In the wellness industry, there is no shortage of alternative healing methods. There are acupuncturists, reiki masters, psychics, tarot card readers and crystal healers, for example. There’s also one ancient healing modality that’s become a hot commodity in recent years: Sound baths. Curious to learn more about the trendy practice, Lively chatted with Roxie Sarhangi, a Los Angeles-based certified sound healing practitioner, to learn what sound baths are all about, their benefits, what you can expect to feel, and if you’re into it, how you can give it a try for yourself.
So really, what is a sound bath?
“It is a meditative acoustic sound 'concert' that brings you to a state of deep relaxation, activating your body's natural system of self-healing,” Sarhangi says. “Sound healing slows down brain waves to a profoundly relaxing and restorative state. Participants simply lie down and experience the benefits.” Sounds pretty zen.
Different sound healing instruments can be used during a sound bath, each serving a different purpose. Sarhangi, for example, uses crystal bowls and a symphonic gong when she leads sound healing workshops. “The crystal bowls are tuned to the notes of the seven chakras,” she says. “They are also tuned to 432 hertz, the vibrational frequency of nature. The gong is used to release tension and blocks in the body, stimulating a higher functioning of the glandular and nervous system.”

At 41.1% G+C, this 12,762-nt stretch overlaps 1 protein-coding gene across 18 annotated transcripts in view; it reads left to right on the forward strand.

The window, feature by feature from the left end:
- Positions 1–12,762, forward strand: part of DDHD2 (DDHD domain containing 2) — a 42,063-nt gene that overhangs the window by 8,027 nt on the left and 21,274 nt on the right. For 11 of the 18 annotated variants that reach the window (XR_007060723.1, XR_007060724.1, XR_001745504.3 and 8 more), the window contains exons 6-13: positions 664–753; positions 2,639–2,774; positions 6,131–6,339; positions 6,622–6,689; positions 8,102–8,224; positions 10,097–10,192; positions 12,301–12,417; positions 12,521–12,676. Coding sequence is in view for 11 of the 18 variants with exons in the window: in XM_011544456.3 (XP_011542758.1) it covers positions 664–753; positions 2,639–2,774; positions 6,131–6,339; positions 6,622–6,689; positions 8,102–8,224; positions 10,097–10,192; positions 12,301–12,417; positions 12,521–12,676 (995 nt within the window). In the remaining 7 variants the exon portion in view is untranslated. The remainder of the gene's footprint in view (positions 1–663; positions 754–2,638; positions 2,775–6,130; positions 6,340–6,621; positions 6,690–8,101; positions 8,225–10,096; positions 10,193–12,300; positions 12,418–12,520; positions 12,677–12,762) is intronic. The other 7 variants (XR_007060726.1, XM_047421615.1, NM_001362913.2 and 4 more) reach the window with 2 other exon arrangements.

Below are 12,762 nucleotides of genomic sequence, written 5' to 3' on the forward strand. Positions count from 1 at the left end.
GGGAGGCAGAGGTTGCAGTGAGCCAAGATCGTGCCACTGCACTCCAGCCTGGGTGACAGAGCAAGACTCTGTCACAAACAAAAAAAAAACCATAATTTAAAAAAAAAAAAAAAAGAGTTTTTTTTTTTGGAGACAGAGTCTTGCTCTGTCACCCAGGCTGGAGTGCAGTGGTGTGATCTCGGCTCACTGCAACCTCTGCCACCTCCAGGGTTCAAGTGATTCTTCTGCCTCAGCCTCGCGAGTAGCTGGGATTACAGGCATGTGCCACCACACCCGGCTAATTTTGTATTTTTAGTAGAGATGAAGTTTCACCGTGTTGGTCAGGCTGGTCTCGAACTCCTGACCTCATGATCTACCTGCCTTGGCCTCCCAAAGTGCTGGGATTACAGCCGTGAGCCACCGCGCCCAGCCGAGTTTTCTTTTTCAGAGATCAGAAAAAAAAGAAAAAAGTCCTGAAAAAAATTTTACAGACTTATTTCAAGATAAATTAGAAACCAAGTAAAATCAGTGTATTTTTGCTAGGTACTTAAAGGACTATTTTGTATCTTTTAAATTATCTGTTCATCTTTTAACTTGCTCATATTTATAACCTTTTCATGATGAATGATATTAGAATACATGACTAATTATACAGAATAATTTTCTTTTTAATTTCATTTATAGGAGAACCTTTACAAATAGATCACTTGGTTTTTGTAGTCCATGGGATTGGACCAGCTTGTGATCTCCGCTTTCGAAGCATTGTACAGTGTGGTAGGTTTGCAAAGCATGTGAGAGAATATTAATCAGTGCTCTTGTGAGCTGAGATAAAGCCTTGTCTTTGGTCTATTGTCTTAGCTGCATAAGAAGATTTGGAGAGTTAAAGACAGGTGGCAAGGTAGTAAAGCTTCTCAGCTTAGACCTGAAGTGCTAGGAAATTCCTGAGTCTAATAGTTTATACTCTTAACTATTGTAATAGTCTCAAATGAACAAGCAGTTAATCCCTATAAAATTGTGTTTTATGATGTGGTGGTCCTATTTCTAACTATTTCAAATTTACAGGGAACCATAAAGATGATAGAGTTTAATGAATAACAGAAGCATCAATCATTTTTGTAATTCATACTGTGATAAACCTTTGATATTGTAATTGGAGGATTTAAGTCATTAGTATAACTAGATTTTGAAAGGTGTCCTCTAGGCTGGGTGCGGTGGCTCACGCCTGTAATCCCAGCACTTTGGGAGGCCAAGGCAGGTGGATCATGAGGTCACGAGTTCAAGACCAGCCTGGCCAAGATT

What will you feel during a sound bath?
Like most things in life, what people feel and experience during a sound bath is totally different but there always seems to be a common thread: deep relaxation. “Sometimes people will have a transcendent experience,” she says. “Your theta brain waves are activated, meaning in this state you are capable of learning, healing and growing. Theta is the realm of your subconscious mind.”
What are the benefits of sound baths?
Besides next-level relaxation, which let’s be honest, we can all use, sound baths offer many benefits including help with anxiety and cultivating an overall feeling of spiritual well-being. There is actual research behind it. Sarhangi also notes Mitchell Gaynor, MD, an oncologist and assistant clinical professor at Cornell University’s Weill Medical College in New York, who used crystal bowls and singing bowls with his cancer patients. “Gaynor sees sound as part of a broader trend toward the humanization of medicine in which the whole person, not just the part that’s broken, is addressed,” she says.
Can you give yourself a sound bath or do you need to go to a sound healer?
The short answer is both. “You can play crystal bowls, singing bowls, gongs or other healing instruments and definitely feel the benefits,” Sarhangi says. “There is also a wonderful energy in experiencing sound healing in a group setting with a community of like-minded individuals.”
So, if you’re the type of person who can’t stay still for traditional meditation, a sound bath might be a more entertaining way to clear your mind, get centered, and switch on your body’s healing capabilities.